This was the Pittsburgh Penguins team who won eight straight playoff series, not the listless team which showed up in October. And, Sidney Crosby reminded everyone why he is the greatest grinder to every play the game.
Crosby scored three straight goals, two deflections and a rebound, including a pair in the third period to reinforce the message as the Penguins trounced the Philadelphia Flyers 7-0 at PPG Paints Arena.
The Penguins flipped the switch. The Penguins also placed a heaping spoonful of doubt in the young Flyers heads. How could a powerful performance like that not make the Flyers wonder if they have enough to win?
Matt Gajtka‘s PHN Extra column today had a pretty damning quote from Claude Giroux.
For 82 games, the Pittsburgh Penguins scuffled, struggled, had ups but unnecessary downs and made the playoffs by only four points. In the final few weeks of the season, when they were supposed to “flip the switch” they lost to divisional rivals, the New Jersey Devils and Washington Capitals.
That Penguins team looked nothing like the Penguins juggernaut which showed up for Game 1, Round 1 on Wednesday night.
Penguins fans, also seemingly bored by the last six months of hockey, broke out the good china and silverware. Last night, the PPG Paints Arena intensity equaled the Stanley Cup Final. The scoreboard noise meter even hit 110 decibels. While that certainly isn’t an exact scientific measurement, typically that same gimmick reaches only 100 in the regular season.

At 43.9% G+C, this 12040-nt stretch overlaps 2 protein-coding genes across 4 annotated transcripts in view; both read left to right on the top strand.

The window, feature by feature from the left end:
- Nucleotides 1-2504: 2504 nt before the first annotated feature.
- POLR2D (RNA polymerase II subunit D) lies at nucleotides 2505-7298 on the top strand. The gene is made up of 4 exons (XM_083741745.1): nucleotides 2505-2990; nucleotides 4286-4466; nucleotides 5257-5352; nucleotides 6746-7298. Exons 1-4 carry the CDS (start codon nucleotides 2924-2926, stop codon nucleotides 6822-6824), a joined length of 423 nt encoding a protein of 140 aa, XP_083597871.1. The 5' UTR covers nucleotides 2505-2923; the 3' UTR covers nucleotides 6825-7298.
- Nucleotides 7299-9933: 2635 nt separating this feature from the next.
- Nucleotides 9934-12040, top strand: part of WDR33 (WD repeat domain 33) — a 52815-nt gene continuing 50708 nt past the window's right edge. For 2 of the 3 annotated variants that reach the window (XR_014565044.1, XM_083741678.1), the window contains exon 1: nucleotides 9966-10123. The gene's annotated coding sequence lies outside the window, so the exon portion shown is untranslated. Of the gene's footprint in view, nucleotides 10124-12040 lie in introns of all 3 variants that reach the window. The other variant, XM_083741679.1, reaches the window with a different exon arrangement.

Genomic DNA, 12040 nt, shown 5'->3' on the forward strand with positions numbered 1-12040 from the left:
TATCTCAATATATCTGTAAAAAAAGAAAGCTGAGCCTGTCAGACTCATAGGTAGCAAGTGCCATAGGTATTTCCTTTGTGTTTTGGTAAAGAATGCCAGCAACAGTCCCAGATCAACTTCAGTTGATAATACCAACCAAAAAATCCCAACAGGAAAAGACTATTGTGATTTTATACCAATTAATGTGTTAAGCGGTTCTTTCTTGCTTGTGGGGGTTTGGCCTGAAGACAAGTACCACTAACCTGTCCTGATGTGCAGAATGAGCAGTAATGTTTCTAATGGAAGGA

It was something special. It felt like a continuation of last June.
Crosby had a natural hat trick, including a pair of goals in the third period. The Flyers didn’t have a chance to send a message or build momentum for Game 2. Crosby did it for them.
“You go to the net,” said Crosby. “You have to go to the net this time of year, that’s usually where the pucks are.”
The Flyers didn’t have a chance. Not that Crosby would admit the Penguins finally flipped the switch.
“We executed. We capitalized on our chances,” said the Penguins captain. “There’s always areas you need to improve on.”
In fairness, the Penguins are human. They actually allowed the Flyers to play with the puck for a few minutes in the first period. Crosby himself made a couple errant passes, one of which allowed the Flyers to generate their best offensive pressure of the game.
That was early in the first period. Crosby adjusted, as did his linemates Jake Guentzel and Bryan Rust. Since the Flyers tried to prohibit Crosby from playing with the puck, he simply didn’t. He switched from playmaker to finisher. From creative to grinder. And from covered to dominant.
That’s Sidney Crosby.
Guentzel also had a four-point night, with a power play goal and three assists. He, too is getting a reputation as a playoff performer. Two of those assists were on Crosby markers. Guentzel, who isn’t the best quote on the team, couldn’t help but marvel at everything.
“I’m just excited to play here,” he said. “And in the playoffs. Obviously, the building was going tonight. So, you get a bit excited. Hopefully, (the offense) keeps coming.”
The Penguins overwhelmed the Flyers like Godzilla tearing through Tokyo or some other CGI creature beating down Manhattan before Dwayne “The Rock” Johnson saves the day. The rest of the series won’t be that easy. It can’t be that easy. But, the Penguins flexed their muscles and taught the young Flyers lesson.
The Penguins scored five goals in each of the four regular season matchups. The Flyers haven’t yet found an answer. If the Penguins maintain their intensity, another lesson could be forthcoming in Game 2.
After all, the Penguins finally flipped the switch.